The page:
Reading Chapter Breaks


For most writers, they are awesome at knowing where to put their chapter breaks (and I’m including page breaks in this category too, they serve a similar purpose).

But there are somethings that I want to throw out there…

The first chapter is crucial. I would say that the first chapters are the most important in your book. As a reader, if the first page doesn’t hook me. Or the first chapter doesn’t make me want to keep reading. In real life, I stop reading. I wish I could tell you that I give books a second chance but as a general rule and a consumer, I don’t.

With samples online and browsing in book stores… I can even read that before buying. So I might not buy your book. Pay attention to the beginning. It’s important.

At the end of a chapter — with my beta reading clients I basically have a “form” to my feedback. One part of it is End of Chapter Questions, this part of my feedback is deceptively important. Some authors have commented on the importance of it but others really never say anything or let me know about those questions.

I include this portion because I want to make sure that I’m asking the right questions at the end of the chapter. This doesn’t mean that they have to be answered in the chapter. In fact, I recommend they aren’t — even though it can be torture for me as a reader, intrigue keeps us reading.
There are times when I only have one blaring question: What happens next? If that is the only question I have the end of the chapter it deserves another look. It isn’t a big deal if it’s part of the list because it means I’m excited but if it’s the only question I have it may be an issue. It might show that I don’t know where you’re going. Or the pacing is off for me and I’m bored.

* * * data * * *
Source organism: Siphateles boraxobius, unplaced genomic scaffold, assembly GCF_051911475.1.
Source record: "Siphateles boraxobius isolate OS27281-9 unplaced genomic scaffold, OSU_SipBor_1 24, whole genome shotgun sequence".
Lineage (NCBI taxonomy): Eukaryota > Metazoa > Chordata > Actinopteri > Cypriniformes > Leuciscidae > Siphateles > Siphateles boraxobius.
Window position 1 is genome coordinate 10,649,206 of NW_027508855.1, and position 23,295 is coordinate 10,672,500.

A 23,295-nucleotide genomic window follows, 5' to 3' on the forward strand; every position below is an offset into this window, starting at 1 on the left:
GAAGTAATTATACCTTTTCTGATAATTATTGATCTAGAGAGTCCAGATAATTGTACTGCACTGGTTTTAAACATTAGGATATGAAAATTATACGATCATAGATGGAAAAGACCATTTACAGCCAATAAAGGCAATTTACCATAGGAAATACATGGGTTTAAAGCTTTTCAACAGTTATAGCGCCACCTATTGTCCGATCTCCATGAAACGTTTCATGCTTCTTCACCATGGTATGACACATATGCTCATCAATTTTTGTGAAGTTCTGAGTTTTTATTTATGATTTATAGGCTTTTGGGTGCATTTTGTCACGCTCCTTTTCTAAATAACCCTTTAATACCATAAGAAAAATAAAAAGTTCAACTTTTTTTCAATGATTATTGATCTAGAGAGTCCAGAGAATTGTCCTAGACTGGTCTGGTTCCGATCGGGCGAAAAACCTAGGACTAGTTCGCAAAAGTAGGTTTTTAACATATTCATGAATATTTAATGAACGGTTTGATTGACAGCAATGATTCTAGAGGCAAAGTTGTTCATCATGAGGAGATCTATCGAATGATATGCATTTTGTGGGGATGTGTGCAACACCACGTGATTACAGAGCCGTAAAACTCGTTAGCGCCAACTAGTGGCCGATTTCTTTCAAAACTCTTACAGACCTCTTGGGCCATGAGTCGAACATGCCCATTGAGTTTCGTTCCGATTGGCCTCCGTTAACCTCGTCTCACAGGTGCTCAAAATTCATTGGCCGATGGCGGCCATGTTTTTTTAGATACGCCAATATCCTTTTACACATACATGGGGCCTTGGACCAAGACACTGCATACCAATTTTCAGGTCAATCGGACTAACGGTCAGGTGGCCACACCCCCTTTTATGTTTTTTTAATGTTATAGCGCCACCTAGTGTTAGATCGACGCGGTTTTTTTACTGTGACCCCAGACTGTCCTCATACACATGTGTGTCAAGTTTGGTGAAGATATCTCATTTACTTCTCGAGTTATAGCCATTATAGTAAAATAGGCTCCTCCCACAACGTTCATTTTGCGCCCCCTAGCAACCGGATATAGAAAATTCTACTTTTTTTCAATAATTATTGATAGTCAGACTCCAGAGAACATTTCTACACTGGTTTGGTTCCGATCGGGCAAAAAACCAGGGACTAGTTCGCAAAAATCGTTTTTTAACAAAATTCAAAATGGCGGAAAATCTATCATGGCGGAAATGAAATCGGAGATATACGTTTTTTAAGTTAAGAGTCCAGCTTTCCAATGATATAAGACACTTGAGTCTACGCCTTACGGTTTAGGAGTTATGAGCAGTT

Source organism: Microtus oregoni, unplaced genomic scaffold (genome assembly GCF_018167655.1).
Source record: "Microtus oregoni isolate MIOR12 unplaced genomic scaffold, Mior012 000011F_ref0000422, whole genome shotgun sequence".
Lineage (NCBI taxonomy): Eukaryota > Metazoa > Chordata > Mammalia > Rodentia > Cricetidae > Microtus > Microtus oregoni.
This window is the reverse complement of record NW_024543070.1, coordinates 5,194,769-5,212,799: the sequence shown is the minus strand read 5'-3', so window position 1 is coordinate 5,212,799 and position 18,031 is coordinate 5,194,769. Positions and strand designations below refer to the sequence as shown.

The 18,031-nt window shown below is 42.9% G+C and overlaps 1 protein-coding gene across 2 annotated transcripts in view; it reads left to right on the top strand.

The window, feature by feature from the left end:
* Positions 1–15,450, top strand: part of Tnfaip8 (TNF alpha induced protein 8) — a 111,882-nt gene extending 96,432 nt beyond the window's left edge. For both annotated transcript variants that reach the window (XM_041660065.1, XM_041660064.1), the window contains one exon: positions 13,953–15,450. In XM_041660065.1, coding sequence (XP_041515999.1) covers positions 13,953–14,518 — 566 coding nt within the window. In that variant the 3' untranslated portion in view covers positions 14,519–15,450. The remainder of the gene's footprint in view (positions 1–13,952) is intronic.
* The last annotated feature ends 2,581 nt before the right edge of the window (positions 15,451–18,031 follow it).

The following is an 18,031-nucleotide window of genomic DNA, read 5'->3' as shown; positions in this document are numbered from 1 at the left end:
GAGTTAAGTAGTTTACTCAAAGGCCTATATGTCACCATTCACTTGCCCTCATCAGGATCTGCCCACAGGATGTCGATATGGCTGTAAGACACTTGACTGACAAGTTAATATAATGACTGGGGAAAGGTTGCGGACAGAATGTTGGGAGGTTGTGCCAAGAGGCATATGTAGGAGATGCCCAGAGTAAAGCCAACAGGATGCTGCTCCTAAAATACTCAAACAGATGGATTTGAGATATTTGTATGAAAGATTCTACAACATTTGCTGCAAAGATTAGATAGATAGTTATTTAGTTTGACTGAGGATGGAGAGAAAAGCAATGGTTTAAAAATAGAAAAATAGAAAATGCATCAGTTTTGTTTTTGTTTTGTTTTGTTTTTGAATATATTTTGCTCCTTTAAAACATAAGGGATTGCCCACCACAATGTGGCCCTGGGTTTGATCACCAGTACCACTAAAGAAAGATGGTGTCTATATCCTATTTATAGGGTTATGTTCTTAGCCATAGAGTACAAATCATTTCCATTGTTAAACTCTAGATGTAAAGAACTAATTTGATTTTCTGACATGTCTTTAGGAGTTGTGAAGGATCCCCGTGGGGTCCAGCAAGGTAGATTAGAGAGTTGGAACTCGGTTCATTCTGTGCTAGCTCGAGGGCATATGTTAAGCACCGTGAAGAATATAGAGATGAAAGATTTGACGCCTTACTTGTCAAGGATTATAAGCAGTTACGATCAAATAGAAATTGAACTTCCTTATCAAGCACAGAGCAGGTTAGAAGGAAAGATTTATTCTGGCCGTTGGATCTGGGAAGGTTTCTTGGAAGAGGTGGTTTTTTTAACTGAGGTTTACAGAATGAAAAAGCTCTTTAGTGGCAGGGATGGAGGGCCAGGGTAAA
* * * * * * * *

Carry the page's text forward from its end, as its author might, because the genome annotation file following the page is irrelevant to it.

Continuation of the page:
In my opinion, I want to write a book that’s a page turner. The only way to keep those pages turning is if the reader wants to know what happens with story threads or relationships. I think that writers should strive to end their chapters with enough cliffhanger to keep me going.

If a scene is obviously over and nothing else should be added, I recommend sometimes that a page break is a better way to break up that part. Look for cliffhangers or moments of high emotion in your work. Those are great chapter breaks. Mid-scene chapter breaks are also especially brutal.

Chapter breaks are deceptive. They actually have a powerful impact on the pacing and immediacy of your story. They also effect how hard it is for the reader to walk away from the story.

Most readers, myself included, decide that they will read something to the end of a chapter. If you trick us into a cliffhanger — we love and hate you for it. It’s also a mistake that I will continue to make as a reader throughout the book.

Page breaks are easy to look over. They work as a nice lull in the story or to separate scenes. I encourage writers that want page turning action to their book to consider page breaks in places that won’t deliver on this chapter torture I’m describing.

Just because a scene ends gracefully doesn’t mean you have to end a chapter.

As a reader, chapter breaks are moments for me to put the book down and I tell myself I want to. As a writer, don’t let me.


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